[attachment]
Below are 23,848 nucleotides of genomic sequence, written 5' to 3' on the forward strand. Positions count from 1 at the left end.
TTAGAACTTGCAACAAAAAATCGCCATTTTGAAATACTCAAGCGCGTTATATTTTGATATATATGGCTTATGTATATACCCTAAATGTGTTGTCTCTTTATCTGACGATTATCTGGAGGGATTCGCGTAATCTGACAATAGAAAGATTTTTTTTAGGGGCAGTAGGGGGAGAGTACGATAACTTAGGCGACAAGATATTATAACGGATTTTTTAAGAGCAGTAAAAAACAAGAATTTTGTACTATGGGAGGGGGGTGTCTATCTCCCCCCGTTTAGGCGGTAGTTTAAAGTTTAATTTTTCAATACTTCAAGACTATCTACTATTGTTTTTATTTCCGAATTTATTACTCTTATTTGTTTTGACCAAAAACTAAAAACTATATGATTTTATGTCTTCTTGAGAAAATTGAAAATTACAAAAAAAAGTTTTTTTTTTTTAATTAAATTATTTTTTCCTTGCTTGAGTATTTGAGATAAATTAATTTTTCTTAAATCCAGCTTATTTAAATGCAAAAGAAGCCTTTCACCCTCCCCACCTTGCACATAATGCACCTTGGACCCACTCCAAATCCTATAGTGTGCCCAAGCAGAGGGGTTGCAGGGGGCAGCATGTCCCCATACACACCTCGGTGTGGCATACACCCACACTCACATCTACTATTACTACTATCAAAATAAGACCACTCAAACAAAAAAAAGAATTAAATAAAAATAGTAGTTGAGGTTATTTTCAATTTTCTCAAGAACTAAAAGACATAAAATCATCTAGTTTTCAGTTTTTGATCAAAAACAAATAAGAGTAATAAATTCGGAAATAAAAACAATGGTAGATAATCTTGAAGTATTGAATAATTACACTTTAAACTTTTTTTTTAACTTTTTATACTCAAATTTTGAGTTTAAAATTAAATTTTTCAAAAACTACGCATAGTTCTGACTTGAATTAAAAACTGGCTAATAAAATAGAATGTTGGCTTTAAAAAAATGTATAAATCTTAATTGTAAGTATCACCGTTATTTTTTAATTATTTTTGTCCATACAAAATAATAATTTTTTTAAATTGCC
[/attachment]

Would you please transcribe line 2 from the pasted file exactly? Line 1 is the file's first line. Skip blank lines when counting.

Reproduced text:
TTAGAACTTGCAACAAAAAATCGCCATTTTGAAATACTCAAGCGCGTTATATTTTGATATATATGGCTTATGTATATACCCTAAATGTGTTGTCTCTTTATCTGACGATTATCTGGAGGGATTCGCGTAATCTGACAATAGAAAGATTTTTTTTAGGGGCAGTAGGGGGAGAGTACGATAACTTAGGCGACAAGATATTATAACGGATTTTTTAAGAGCAGTAAAAAACAAGAATTTTGTACTATGGGAGGGGGGTGTCTATCTCCCCCCGTTTAGGCGGTAGTTTAAAGTTTAATTTTTCAATACTTCAAGACTATCTACTATTGTTTTTATTTCCGAATTTATTACTCTTATTTGTTTTGACCAAAAACTAAAAACTATATGATTTTATGTCTTCTTGAGAAAATTGAAAATTACAAAAAAAAGTTTTTTTTTTTTAATTAAATTATTTTTTCCTTGCTTGAGTATTTGAGATAAATTAATTTTTCTTAAATCCAGCTTATTTAAATGCAAAAGAAGCCTTTCACCCTCCCCACCTTGCACATAATGCACCTTGGACCCACTCCAAATCCTATAGTGTGCCCAAGCAGAGGGGTTGCAGGGGGCAGCATGTCCCCATACACACCTCGGTGTGGCATACACCCACACTCACATCTACTATTACTACTATCAAAATAAGACCACTCAAACAAAAAAAAGAATTAAATAAAAATAGTAGTTGAGGTTATTTTCAATTTTCTCAAGAACTAAAAGACATAAAATCATCTAGTTTTCAGTTTTTGATCAAAAACAAATAAGAGTAATAAATTCGGAAATAAAAACAATGGTAGATAATCTTGAAGTATTGAATAATTACACTTTAAACTTTTTTTTTAACTTTTTATACTCAAATTTTGAGTTTAAAATTAAATTTTTCAAAAACTACGCATAGTTCTGACTTGAATTAAAAACTGGCTAATAAAATAGAATGTTGGCTTTAAAAAAATGTATAAATCTTAATTGTAAGTATCACCGTTATTTTTTAATTATTTTTGTCCATACAAAATAATAATTTTTTTAAATTGCC